By Dhurjati Mukherjee
The process of governance over the years, via discussions and debates, has undergone a change in India. As is evident, there is a new trend of launching policies and programmes in a hurry without ensuring their effectiveness or for that matter the actual gains for the intended beneficiaries. Besides, neither lackadaisical pace of progress at the grass-root level, nor making requisite necessary amends for better governance seems a priority.
There is no denying that the need for infrastructure development has been high on the agenda. Successive governments have launched several plans with some improvement having taken place, but the spectre of Indian villages has fundamentally not changed. The most affected are the densely-populated northern as well as Eastern states, where people are poor, and infrastructure development rather insignificant. At the same time, it’s rather unfortunate that backwardness is manifest in many of these districts, which send politicians to the power of seat.
For example take the Sansad Adarsh Gram Yojana (SAGY), launched six years ago aimed at developing model villages. Reports indicate the programme has been found to be ineffective in ushering in development in chosen gram panchayats with a central performance audit urging the Union Rural Development Ministry to review the scheme. The Common Review Mission (CRM) 2019 of the Ministry pointed out: “The CRM teams that visited the States neither did, nor found any significant impact of this scheme, in many of the SAGY villages.”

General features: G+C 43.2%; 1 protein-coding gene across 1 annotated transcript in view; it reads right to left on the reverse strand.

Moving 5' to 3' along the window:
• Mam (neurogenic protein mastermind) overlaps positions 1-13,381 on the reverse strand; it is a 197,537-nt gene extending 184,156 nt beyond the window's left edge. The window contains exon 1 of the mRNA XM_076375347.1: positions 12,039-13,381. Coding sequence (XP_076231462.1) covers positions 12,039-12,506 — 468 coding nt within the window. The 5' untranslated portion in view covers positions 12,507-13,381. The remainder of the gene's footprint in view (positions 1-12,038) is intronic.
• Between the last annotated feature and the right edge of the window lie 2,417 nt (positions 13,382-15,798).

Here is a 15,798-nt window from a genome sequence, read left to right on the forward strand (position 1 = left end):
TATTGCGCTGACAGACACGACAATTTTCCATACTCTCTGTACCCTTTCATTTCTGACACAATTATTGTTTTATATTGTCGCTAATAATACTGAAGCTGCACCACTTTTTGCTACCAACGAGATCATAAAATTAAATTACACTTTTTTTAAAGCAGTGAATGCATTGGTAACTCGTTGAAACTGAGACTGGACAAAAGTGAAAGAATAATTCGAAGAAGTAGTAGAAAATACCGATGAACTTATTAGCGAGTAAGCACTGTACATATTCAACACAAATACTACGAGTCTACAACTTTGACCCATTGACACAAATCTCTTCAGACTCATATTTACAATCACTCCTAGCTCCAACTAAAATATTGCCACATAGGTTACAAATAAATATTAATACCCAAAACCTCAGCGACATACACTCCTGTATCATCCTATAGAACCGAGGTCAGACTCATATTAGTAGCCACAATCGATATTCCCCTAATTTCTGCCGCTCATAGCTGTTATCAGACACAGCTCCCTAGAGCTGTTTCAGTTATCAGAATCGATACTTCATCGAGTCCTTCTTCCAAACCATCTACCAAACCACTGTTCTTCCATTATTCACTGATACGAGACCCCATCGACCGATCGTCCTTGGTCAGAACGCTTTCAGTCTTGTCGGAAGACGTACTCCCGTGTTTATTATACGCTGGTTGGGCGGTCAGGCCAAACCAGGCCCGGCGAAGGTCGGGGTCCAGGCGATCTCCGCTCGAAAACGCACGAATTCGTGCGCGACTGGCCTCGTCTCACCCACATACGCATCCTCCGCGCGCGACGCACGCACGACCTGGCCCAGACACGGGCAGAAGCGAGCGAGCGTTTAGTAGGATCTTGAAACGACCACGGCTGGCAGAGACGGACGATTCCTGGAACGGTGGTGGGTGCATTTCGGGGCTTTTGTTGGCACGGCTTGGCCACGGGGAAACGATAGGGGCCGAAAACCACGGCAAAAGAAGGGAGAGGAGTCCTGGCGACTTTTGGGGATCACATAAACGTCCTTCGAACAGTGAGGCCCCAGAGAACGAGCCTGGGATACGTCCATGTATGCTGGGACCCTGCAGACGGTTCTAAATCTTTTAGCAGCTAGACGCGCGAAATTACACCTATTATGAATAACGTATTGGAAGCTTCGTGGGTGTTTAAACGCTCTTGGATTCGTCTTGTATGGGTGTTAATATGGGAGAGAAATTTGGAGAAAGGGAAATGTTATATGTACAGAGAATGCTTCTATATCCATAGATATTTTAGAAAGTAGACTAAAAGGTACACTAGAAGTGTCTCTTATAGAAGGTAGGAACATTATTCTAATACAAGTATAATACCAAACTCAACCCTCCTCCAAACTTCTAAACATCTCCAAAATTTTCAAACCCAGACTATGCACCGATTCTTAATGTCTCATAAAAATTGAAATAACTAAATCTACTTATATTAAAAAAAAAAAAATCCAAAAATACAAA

In detailing the reasons for the lapse, it was found that Members of Parliament did not give any significant amount of money from the MPLADS. In isolated cases, where MPs have been proactive, some infrastructure development has taken place but the scheme has not made any perceptible impact. Though SAGY scheme has no budgetary allotment, each MP is expected to select a village in his constituency for development. The goal being to develop three model villages by each MP by March 2019 and five more by 2024, so far very few MPs were seen to be adopting villages under SAGY.
The CRM has also expressed concern over the quality of roads constructed under schemes of State governments and maintenance of rural roads under Centre’s Pradhan Mantri Gramin Sadak Yojana (PMGSY) after the end of five-year warranty period. It is significant that the audit urged the Centre to frame a ‘National Rural Roads Policy’ to ensure uniform norms of construction and maintenance, irrespective of whether the road belongs to a State scheme or the PMGSY. However, there are grave doubts whether this would be earnestly followed up, as an indifferent administrative machinery, which is no secret, doesn’t really shortlist the lapses and to make amends.